What about sin?
Reality is, things are better and worse off than we thought. Hear me out.
I hate calling sin, sin. I hate calling it out. Even with my kids. Because I deeply long for my girls and all the people I know to know they are loved, valuable, known, and seen by a loving God. And they are. So, frankly, sin is a difficult subject. I call it, and hear it called, “mistakes,”“slip-ups,” “not your best self.” I like to distance myself from it. I — you — we are not sinners, we just mess up sometime like everyone else. No one is perfect, we assure ourselves. And there are all the other factors around our “mistakes.” The deep, complex reasons for why we sin. The family patterns or failure, the society, the way we were provoked. And don’t get me wrong – those things are important to consider, to understand, and often to lament.
But here is the rub – the Bible doesn’t mince words. The terms God uses are “wickedness,” “transgression,” “rebellion,” and yes, “sin.” And it is hard, myself included, to say those words. Partly because yes, they condemn me, but also because they condemn the people around me. People I love and want to protect from judgment. But “all have sinned and come short of the glory of God.”
So yes, it is a lot worse than we thought. A lot worse than we like to admit, even as Christians.
This is where we retreat to euphemistic language (it’s just my shortcomings!), or we dive over the cliff of shame and revel in what we aren’t. (Have you ever sat down to the bread and wine and felt you didn’t belong? I’ve been there.)
But. There’s a better way.
And it’s also a lot better than we (I) tend to think. Without the knowledge of sin, there is no forgiveness of that sin. Can I rephrase that? If we didn’t know our own sin, we could never ask for forgiveness from the God we offended. And this is not just for the moment we came to Christ. This is a daily, life-giving practice that every Christian has the opportunity to reap the benefits of.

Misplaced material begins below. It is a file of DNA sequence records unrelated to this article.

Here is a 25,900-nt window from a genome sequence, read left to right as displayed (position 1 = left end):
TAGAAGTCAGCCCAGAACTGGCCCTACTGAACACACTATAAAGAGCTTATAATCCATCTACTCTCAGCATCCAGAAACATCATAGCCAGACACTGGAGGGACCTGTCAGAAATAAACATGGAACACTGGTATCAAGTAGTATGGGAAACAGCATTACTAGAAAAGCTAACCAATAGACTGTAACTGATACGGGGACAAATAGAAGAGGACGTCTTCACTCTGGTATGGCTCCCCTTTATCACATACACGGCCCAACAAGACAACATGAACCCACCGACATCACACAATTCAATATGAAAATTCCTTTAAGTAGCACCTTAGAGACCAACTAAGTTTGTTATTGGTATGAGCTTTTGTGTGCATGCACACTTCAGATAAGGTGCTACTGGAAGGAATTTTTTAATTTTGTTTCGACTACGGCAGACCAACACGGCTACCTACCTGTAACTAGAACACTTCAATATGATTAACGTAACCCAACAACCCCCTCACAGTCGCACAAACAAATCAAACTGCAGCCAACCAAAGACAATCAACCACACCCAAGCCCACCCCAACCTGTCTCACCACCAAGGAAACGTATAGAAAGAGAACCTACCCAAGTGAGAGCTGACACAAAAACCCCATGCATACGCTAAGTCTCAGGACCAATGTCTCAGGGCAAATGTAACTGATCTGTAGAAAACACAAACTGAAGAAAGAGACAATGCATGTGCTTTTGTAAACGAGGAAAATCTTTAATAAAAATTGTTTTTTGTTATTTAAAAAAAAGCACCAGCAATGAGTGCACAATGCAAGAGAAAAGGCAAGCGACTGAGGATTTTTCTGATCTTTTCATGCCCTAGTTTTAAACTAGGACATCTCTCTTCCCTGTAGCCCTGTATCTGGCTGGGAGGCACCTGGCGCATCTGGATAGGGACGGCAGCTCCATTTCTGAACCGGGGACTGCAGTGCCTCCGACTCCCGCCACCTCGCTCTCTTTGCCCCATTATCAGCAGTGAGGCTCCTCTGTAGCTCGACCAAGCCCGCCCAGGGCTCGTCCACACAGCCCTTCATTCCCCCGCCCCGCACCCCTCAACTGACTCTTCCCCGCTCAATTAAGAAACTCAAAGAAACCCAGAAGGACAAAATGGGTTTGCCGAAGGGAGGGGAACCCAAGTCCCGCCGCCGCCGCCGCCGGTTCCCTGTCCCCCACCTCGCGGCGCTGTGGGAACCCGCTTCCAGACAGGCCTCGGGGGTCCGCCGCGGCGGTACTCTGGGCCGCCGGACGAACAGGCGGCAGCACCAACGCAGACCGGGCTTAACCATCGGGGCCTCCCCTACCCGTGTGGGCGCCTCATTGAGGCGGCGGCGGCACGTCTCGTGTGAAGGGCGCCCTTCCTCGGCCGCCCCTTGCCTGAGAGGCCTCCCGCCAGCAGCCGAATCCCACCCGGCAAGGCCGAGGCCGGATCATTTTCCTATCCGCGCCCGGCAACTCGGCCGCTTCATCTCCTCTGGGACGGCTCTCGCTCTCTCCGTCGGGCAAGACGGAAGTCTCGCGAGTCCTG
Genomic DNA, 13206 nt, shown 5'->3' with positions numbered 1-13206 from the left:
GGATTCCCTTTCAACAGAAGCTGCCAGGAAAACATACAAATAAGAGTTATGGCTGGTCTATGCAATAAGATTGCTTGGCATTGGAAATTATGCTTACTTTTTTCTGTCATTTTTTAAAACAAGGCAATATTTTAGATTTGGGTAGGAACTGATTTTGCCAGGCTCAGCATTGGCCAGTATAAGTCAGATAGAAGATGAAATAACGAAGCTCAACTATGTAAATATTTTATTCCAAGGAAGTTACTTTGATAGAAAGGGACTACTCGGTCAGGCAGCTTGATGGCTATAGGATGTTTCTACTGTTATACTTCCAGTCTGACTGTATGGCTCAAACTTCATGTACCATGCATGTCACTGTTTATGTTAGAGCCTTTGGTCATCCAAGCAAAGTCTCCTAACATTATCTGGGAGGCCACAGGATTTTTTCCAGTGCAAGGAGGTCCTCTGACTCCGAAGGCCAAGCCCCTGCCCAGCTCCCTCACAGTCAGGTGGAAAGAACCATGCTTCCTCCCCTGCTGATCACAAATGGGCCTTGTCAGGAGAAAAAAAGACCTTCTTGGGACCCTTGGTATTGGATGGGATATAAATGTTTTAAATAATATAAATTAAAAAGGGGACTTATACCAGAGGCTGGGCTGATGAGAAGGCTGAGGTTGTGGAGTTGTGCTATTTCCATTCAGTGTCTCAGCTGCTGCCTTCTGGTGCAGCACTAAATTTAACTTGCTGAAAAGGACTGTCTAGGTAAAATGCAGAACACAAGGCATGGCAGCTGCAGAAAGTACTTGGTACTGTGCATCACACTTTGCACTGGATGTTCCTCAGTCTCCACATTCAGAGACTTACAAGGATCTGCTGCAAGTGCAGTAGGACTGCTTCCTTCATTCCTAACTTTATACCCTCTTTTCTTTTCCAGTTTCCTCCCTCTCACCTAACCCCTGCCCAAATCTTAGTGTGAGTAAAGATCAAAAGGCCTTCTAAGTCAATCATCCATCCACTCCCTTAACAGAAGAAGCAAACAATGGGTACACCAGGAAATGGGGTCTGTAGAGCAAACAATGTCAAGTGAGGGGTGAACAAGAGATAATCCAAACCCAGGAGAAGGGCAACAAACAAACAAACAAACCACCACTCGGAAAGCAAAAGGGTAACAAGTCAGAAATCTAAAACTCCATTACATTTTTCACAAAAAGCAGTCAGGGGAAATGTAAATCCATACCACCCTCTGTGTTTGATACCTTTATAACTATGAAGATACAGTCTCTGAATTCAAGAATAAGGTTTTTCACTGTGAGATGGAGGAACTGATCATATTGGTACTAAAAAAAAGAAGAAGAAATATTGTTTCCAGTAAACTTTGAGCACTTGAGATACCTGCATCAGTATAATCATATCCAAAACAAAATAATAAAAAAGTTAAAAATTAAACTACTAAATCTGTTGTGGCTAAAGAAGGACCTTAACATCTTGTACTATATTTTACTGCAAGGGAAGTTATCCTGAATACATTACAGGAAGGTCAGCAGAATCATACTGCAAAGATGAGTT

Can I get very personal? If I don’t know that my pride is making me avoid my husband (Joel) when he confronts me about it, I cannot confess it. I cannot take ownership of it, apologize, and grow. Because the moment those words leave my lips, “I’m sorry honey, my attitude was wrong,” I know he will forgive me. Immediately. As will I forgive him. If I hide or avoid my sin, he cannot forgive me. But if I confess my sin (you know the verse), he is faithful and just to forgive me. If Joel is faithful to forgive me (and he is), how much more will Christ be?
I cannot be perfect, but I can be forgiven. That is the beautiful tension that exists in everyone’s lives — confession is good but it is so hard. If I hide my sin, it will follow me around. If I confess it, Christ takes it away.
If you’re anything like me, you go to any lengths to hide your sin from yourself, or I go to the opposite extreme and start developing a hyper-critical conscience that finds failure everywhere. Thankfully, we have the Holy Spirit that brings conviction and balance to our souls. Exposing sin is such sweet relief. We don’t need to carry it around avoiding it, nor do we need to carry confessed sin around, shaming ourselves in it. It is gone because what Christ did on the cross is enough. So can I encourage you today to name your sin to yourself? Then to God? Ask if it is truly sin? Maybe bring a trusted friend into this and confess it to them. A third perspective can be so helpful in distinguishing what is sin or being overly hard on yourself. And, if you’ve wronged someone — to them? There is incredible freedom in knowing it, confessing it, then knowing it gone.
All that is left…is a deep well of gratitude. And that, my sister, is the stuff of worship. So dive deep.